Monday, February 24, 2014

Comparing syllabi of introductory mass communication courses

To compare syllabi, I chose J201 Introduction to Mass Communication of UW-Madison, J110 Foundations of Journalism and Mass Communication of Indianan University, and C130 Mass Media and Society of University of Pennsylvania. Although J201 is a three-credit course and J110 and C130 have two credits, all are the introductory mass communication courses at each school, devoting to helping students understand and critically think about media’s roles and activities in society.

Course organization

The three courses have drastically different organizations. J201 is organized around three broad yet distinct topics -- journalism, strategic communication and media effects. J110 is structured by six debates surrounding media, which are about either recurring themes, like profit vs public good, or the more recent developments, like the evolution or revolution of media techonoglies. C130 also has three parts -- overview of media, print media and electronic media. 

Of the three models, J110 is probably the least helpful for students to build conceptual frameworks about the media world, though its course design might greatly stimulate interest. Its topics are loosely related to and overlapping with each other. Prior to the first topic, the instructor arranges two media effects sessions. The first and second topics, although under different and fancy titles, are essentially about the influences of media technologies on the media ecosystem and public sphere. The third topic switches abruptly to the tension between people’s right to know and national security, and the fourth topic takes another abrupt turn to media’s commercial interest and civic mission. In the last two topics, the focus circles back to the media effects. Through out the arrangement, there isn’t a thread that strings together all the bits and pieces of materials, nor is there a logical reason for such a set-up. If I were the student, I would probably exit the class without having any systematic and conceptual tools to analyze the media messages and performances. 

In contrast, J201 and C130 do a much better job of scaffolding. The first two sections of J201 focus on the two important and dominant media models, making a clear distinction between news and advertising (public relations). After directing students to learning the media practices and products, it then leads them to think about various media effects with an expanded scope that includes video games and entertainment.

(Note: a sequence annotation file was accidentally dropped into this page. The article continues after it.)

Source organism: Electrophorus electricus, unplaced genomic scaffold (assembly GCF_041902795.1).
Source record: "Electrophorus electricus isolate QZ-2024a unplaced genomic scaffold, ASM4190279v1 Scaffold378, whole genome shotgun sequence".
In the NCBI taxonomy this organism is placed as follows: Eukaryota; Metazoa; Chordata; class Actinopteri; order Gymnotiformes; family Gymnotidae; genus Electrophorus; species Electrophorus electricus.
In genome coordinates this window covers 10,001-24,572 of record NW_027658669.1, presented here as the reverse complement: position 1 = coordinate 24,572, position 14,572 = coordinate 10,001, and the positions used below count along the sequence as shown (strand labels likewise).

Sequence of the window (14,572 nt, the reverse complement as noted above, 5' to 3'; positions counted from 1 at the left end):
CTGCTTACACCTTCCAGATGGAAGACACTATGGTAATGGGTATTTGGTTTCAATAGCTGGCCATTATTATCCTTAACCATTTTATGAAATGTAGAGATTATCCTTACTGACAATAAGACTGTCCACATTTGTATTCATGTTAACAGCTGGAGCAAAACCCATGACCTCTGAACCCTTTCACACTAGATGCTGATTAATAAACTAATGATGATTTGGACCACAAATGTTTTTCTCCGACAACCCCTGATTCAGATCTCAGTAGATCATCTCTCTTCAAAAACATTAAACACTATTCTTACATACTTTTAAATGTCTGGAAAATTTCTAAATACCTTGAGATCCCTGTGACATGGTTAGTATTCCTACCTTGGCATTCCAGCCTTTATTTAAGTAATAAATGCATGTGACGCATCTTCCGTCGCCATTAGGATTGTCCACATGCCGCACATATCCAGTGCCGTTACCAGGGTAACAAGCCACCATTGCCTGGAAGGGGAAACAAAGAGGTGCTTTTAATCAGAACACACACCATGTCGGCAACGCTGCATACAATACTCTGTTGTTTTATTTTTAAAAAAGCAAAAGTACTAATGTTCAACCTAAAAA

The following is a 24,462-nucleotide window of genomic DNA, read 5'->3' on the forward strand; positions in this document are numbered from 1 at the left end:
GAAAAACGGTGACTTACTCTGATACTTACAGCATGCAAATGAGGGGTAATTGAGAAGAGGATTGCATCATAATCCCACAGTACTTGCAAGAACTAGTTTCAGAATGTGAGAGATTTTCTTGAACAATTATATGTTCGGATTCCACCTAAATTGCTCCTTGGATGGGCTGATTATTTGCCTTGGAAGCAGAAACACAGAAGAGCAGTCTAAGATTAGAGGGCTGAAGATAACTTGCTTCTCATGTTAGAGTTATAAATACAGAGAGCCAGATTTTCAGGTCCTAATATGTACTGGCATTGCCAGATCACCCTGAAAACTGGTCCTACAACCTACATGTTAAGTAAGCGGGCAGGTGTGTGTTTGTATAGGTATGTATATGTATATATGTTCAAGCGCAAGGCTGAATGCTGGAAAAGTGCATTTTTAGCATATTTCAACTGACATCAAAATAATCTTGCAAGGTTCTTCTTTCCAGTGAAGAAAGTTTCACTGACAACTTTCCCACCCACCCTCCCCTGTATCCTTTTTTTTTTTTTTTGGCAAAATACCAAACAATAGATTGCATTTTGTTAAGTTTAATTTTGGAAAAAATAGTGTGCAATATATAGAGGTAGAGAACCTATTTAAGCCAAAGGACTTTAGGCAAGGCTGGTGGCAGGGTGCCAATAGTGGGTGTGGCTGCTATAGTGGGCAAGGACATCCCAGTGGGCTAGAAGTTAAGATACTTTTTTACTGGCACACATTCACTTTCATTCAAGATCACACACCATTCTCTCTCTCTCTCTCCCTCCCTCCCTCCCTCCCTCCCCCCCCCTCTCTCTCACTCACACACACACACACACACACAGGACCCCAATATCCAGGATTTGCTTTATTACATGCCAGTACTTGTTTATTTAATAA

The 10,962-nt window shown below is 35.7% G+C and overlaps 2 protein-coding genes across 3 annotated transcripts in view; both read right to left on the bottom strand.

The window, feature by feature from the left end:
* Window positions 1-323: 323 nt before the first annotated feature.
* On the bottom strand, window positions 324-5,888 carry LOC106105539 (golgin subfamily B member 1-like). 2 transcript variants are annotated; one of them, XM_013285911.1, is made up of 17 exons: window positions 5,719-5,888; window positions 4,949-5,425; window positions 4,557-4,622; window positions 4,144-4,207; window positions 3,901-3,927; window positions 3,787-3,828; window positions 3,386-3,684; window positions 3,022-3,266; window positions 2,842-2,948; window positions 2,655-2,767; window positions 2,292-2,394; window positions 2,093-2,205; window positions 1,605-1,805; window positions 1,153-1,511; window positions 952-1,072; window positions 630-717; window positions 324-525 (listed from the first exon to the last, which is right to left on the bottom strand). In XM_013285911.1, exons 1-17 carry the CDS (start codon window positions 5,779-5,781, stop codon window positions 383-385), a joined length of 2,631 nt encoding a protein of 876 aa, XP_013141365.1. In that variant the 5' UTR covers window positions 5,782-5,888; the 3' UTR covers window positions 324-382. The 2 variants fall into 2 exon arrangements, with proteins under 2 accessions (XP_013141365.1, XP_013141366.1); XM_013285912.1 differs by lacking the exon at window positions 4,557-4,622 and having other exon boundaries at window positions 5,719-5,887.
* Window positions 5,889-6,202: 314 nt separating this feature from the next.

Although C130 takes a different approach in designing the content, it is as effective as, or proabaly more conducive than J201 to orient students to criticaly think of the media world. In its first part, C130 introduces media content, as well as the economic and political factors that influence media production and practices. In the second and third section, it focus on print media and electronic media respectively, with a heavier focus on the latter. The materials contain a spectrum of media forms, including books, newspapers, magazines, radio, television, movie, television, video game and PR. 

Reading materials

Since J201 has the most credits, it’s no surpise that it has more readings than J110 and C130. But the difference is not limited to the amount of readings, but also the genres. 

J201 bind together a rich mix of “readings,” including books, journal articles, newspaper or magazine articles, radios and videos. The only required book is Kovach and Rostentiel’s Blur, published in 2010 and providing useful insights to looking into journalism by journalism insiders. It’s practical, but definitely not dense nor academic. The rest of readings is equally split on media publications and academic publications. Also, quite a lot of supplemental readings are attached, accommodating students who crave more. 

The types of readings for J110 are similar to those of J201. The required book is Media and Culture (Richard Campbell, Boston: Bedford/St. Martin’s, 2008), but students read excerpts or chapters of the book instead of its entirety. Interestingly, podcasts feature in the rest of the readings. 

In contrast, C130 has only one book, Media Today written by the instructor Joseph Turow himself. Students read this book chapter by chapter as they move forward in the course of semester. Although teaching with one book can help students develop ideas in a more systematic fashion, there are downsides. The lack of diversity of topics and opinions might not inform students very well and one reading can make them bored. 


J110 and C130 share virtually the same formats of assignments: three exams and one final paper that asks students to make some reflections on certain media phenomenon or case. Contrastingly, J201 designs much more assignments in different forms. The three exams are the same, but in addition there are three 1000-word essays on each theme and a set of assignments that train students public speaking skills.  

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